Once upon a time, I was a clothing designer in New York City. It was a rough world, where they loved you one day and wouldn't "buy you" the next. I'm lucky I got out of the rag trade before it ate me up. Yet I've always been fascinated with how folks adorn themselves and it's in my DNA to watch styles change and evolve (sometimes to my dismay), even in the yoga community.
Waaay back in the day, when only men did yoga, the
dhoti was the regulation garb. The dhoti required the ability to master a complex wrapping technique to arrange the fabric just so. Once it was on, it allowed great freedom of movement!
In the very first yoga classes that I attended in the 1960's, folks were wearing white yoga suits. This was a short lived style inspired by the Kundalini community, great for sitting and meditation, not so great for trying to get your foot behind your head. There was an innocence and modesty to this style that I loved. But it didn't last long...
Along came BKS Iyengar, who modernized the dhoti into shorts, a radical move at the time, which went against the tradition of his teachers and peers. There was a teensy problem with regular shorts, though. In various wide legged and inverted poses, one's intimate parts were all too easily exposed to the world. Ergo the birth of the yoga bloomers, or as we used to call them, yoga diapers, made by Hugger Mugger and still available today. They feature a snug band around the thighs that prevents peek-a-boo in class. In the 1970's, virtually all yogis, men and women, wore this regulation uniform of t-shirt and yoga bloomers. Personally, I never wore yoga diapers because, with my skinny legs, they made me look like Minnie Mouse!
Instead I was inspired by Jane Fonda, the budding fitness industry, and Flashdance, and wore leotards over tights, often with leg warmers. The problem of having to get undressed to use the bathroom was an impediment, until a dancer friend of mine imparted the secret knowledge of pulling all the material to one side to do the deed. A distasteful aspect of this fashion was the tendency for women to wear black tights with white panties you could see underneath their
leotards. I never got that one!
|This is the unitard we all wore, with the criss cross straps!|
There was the brief period of the yoga unitard, or what we dubbed the yogatard, and what I called my sausage casing. You really couldn't go to the bathroom without peeling this whole thing off! And, to my amazement, Marie Wright Yogawear still makes these!
It was a real relief when the yoga fashion time machine marched on and we realized we could wear two separate pieces of clothing, unattached to one another. The era of the yoga capri was born, along with the great innovation of the foldover waistband. Super comfy; why didn't anyone think of this before?! When these waistbands first came out and weren't around much, I called Hugger Mugger and asked if they'd be making them. The woman there said, "No woman wants more bulk around her waist. These are a fad that will fade." She was epically wrong, as this waistband has become the norm for women's yoga pants.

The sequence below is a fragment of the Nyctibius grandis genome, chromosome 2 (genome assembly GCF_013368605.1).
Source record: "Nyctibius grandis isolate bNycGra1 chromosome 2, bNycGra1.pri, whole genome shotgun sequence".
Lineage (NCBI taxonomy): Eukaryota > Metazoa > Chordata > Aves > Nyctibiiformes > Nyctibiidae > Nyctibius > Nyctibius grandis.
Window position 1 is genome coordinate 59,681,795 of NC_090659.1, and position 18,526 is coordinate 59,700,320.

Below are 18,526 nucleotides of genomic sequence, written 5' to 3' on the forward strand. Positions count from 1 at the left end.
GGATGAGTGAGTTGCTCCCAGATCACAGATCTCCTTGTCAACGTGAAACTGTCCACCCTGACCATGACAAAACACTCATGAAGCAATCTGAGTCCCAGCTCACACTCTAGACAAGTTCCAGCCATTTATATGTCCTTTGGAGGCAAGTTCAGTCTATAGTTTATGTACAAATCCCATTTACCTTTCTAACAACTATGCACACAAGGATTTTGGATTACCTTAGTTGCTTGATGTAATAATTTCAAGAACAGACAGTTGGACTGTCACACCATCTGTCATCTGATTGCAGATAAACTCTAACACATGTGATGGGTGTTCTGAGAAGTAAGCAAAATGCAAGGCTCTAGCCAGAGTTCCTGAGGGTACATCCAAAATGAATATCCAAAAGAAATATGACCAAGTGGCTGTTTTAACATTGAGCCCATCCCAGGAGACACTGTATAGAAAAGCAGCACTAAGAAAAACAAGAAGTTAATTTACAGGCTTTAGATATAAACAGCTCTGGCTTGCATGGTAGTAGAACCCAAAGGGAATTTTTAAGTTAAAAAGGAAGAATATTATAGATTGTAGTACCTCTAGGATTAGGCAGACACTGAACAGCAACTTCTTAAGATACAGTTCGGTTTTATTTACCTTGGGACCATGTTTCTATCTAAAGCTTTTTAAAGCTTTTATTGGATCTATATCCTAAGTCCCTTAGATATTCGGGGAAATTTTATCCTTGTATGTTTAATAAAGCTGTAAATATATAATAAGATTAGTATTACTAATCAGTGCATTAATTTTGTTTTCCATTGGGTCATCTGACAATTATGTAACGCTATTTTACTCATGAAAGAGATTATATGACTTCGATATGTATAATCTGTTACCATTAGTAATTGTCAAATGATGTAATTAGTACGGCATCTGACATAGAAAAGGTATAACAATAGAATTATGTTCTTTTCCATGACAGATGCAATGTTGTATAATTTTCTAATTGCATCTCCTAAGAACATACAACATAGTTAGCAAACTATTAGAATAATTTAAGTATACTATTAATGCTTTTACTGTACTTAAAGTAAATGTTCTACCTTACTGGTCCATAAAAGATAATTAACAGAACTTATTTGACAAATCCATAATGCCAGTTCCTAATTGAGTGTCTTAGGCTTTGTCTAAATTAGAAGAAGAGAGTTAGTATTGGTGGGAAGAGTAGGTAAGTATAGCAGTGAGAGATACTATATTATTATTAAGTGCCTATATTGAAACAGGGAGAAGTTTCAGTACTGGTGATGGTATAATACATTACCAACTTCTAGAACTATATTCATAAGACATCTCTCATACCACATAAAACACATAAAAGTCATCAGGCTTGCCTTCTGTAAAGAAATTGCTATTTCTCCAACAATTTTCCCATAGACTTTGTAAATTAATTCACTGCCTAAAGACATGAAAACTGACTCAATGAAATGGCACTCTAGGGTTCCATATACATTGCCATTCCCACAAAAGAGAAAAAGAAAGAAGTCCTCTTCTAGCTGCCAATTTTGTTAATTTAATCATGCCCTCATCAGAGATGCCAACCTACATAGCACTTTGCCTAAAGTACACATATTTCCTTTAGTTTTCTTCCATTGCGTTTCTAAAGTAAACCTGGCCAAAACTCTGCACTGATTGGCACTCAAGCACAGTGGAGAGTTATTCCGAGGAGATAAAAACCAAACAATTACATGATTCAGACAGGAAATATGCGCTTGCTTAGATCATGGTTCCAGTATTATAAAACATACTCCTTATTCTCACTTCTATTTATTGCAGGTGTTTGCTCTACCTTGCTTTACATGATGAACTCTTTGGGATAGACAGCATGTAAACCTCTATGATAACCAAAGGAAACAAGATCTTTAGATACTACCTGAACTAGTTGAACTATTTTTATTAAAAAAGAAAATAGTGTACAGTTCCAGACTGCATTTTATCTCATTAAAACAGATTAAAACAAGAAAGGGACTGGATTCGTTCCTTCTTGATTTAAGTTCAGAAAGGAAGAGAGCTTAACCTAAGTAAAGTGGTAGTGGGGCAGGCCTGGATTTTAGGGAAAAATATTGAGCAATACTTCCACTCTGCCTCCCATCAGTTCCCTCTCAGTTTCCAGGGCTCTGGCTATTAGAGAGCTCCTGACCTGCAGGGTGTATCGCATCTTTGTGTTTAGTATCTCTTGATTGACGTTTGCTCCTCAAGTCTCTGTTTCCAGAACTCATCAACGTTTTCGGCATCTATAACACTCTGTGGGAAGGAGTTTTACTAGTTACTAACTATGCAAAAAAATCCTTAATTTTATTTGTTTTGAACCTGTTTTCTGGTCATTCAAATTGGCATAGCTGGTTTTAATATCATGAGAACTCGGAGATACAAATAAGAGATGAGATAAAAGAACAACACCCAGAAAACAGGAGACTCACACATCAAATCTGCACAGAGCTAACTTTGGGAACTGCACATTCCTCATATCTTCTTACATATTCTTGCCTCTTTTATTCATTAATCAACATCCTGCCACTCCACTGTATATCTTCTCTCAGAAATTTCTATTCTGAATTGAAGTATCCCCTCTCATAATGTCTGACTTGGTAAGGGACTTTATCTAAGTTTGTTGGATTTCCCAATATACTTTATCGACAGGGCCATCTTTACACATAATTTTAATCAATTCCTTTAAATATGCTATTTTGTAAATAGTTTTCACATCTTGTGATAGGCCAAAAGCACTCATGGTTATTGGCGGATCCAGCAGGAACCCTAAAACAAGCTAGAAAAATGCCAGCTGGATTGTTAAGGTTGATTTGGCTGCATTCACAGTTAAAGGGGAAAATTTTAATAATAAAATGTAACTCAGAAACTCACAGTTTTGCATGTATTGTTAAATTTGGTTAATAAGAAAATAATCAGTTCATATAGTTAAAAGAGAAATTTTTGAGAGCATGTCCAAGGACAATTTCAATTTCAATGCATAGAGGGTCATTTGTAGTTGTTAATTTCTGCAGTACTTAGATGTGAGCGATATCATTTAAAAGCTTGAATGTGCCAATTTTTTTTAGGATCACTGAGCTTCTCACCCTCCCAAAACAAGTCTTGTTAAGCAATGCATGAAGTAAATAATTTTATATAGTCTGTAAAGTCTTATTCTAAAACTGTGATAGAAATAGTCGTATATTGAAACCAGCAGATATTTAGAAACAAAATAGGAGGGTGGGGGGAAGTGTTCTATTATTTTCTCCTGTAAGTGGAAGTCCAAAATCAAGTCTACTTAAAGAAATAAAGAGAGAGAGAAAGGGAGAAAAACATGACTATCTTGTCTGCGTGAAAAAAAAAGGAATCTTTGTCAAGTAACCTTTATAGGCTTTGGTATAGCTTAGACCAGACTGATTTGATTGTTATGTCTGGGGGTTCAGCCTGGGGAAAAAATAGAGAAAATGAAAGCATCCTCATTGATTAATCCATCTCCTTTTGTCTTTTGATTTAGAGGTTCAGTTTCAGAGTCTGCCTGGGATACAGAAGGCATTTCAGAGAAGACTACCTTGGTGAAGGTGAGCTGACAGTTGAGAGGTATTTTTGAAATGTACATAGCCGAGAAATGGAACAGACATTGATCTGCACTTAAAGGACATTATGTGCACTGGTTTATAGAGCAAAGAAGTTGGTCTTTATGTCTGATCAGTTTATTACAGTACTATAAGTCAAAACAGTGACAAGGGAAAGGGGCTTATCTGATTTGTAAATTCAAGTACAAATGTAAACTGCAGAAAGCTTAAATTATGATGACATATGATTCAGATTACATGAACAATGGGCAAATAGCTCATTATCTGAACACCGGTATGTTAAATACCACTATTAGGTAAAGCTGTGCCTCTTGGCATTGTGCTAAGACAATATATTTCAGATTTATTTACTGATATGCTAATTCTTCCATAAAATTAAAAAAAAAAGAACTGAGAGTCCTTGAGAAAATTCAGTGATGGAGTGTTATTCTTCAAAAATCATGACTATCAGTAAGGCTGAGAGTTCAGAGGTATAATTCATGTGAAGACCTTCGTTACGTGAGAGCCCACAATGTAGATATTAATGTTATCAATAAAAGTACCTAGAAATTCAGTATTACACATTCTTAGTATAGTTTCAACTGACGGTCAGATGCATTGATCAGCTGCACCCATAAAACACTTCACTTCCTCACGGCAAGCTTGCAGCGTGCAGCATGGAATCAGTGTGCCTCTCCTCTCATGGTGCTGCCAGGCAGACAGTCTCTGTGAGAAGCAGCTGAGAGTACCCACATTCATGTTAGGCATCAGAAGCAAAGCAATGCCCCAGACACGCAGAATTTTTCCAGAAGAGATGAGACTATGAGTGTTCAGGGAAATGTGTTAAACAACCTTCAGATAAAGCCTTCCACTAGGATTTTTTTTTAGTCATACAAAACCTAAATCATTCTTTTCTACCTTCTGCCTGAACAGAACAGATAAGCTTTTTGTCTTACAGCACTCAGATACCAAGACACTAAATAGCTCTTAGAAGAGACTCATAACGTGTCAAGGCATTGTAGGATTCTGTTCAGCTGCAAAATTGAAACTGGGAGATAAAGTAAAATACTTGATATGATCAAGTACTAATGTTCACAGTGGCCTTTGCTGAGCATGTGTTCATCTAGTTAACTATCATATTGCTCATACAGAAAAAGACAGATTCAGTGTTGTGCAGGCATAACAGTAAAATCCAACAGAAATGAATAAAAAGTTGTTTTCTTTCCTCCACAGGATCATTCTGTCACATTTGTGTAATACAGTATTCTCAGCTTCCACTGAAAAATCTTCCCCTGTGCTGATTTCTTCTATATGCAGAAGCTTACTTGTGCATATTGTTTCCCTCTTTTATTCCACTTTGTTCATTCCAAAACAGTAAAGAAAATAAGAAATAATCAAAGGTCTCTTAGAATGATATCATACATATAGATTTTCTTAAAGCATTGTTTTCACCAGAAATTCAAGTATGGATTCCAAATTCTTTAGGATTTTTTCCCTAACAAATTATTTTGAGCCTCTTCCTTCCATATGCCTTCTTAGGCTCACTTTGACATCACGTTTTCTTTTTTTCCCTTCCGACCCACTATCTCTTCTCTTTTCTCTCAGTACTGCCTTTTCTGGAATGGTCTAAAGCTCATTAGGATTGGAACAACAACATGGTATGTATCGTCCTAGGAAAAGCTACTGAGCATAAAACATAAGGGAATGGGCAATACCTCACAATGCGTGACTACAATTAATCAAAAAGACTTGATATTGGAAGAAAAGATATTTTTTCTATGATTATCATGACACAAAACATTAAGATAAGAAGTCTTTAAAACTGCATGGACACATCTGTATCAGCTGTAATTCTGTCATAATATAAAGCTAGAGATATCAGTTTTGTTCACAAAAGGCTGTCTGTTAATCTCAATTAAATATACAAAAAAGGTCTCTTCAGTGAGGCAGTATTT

I would be remiss in my history of yoga fashion if I
failed to mention Be Present yoga pants, which everyone seemed to wear for about five minutes before yoga fashion marched on. They are made of cool stretchy fabric, move when you move, and are kinda dorky. Not many people seem to wear them anymore, but as I get older I become more and more a fan of awkward and dorky, so I still wear mine.
Currently, in the real world of the yoga studio we're in a phase of ankle length leggings for women, which I love because of the great variety of creative and unusual prints.
In the alternate universe of the media and public figures, we've been treated to (or assaulted with?) some yogic style excess that is truly hedonistic. Tara Stiles being driven around New York in a glass box in which she does scantily clad yoga, and in the hot yoga subculture, I know the uniform for women is a bra and shorts. But that's not my subculture and I just stick my fingers in my ears and say: "la la la," and pretend I don't know that it's happening. I've got a healthy bit of discernment arising on the border between personal style and hyper-sexualizing the yoga room. We'll save that for another time.
In the men's department, it's pretty same-same. The biggest fashion controversy seems to be: shirts on or shirts off in yoga class? We actually polled our students a few years ago, and they overwhelmingly preferred that men keep their shirts on; even the men voted this way.
We've come a long way from the dhoti and the baggy cotton yoga suit. Any predictions on what we'll be wearing to do yoga in the next ten years?
In the meantime, GET PHYSICAL however you can!
Love and peace, Denise Benitez